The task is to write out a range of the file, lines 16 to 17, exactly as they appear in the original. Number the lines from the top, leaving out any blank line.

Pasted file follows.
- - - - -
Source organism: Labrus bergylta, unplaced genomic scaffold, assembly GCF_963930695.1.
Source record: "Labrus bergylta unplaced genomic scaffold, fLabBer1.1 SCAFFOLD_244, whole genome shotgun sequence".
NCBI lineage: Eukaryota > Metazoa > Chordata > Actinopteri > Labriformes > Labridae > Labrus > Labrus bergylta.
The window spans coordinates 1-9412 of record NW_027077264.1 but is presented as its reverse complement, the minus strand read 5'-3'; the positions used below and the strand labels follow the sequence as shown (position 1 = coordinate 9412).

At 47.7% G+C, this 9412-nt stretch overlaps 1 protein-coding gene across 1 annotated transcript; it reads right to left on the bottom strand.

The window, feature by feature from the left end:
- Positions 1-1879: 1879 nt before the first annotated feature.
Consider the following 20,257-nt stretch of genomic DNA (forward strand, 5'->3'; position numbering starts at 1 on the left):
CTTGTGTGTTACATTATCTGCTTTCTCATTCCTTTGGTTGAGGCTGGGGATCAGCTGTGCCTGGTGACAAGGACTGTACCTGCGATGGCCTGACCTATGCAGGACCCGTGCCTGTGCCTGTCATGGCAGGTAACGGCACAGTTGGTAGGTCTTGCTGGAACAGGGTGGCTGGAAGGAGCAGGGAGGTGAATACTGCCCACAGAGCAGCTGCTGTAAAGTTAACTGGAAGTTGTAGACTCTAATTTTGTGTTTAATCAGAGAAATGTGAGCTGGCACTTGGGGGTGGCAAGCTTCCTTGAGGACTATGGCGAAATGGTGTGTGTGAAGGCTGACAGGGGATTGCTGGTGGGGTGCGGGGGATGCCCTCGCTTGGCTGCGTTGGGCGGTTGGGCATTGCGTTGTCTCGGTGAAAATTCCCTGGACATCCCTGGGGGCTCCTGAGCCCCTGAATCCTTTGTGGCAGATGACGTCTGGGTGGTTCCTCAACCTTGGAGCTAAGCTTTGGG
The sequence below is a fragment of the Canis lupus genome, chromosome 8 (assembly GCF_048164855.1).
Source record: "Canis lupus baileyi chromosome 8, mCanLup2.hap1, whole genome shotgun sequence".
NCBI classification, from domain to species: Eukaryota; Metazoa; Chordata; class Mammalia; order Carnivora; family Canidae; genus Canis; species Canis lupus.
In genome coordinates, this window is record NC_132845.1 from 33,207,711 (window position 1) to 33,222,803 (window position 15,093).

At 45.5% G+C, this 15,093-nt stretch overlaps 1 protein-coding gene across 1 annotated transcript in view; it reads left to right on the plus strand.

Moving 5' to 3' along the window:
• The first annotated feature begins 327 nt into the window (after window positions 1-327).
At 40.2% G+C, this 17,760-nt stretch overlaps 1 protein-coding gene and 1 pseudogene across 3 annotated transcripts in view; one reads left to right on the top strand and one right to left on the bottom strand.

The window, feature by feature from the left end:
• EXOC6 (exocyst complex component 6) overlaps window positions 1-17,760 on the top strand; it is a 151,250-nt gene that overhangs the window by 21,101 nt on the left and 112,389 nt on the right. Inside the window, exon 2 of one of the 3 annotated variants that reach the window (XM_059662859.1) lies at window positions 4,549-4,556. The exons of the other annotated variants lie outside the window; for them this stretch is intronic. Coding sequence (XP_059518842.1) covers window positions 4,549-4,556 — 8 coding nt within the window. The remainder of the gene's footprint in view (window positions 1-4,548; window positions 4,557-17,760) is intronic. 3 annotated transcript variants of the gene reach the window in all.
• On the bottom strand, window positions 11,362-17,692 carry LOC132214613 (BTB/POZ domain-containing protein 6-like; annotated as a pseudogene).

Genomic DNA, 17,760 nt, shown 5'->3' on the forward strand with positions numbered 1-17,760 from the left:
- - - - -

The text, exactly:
• The first annotated feature begins 327 nt into the window (after window positions 1-327).
At 40.2% G+C, this 17,760-nt stretch overlaps 1 protein-coding gene and 1 pseudogene across 3 annotated transcripts in view; one reads left to right on the top strand and one right to left on the bottom strand.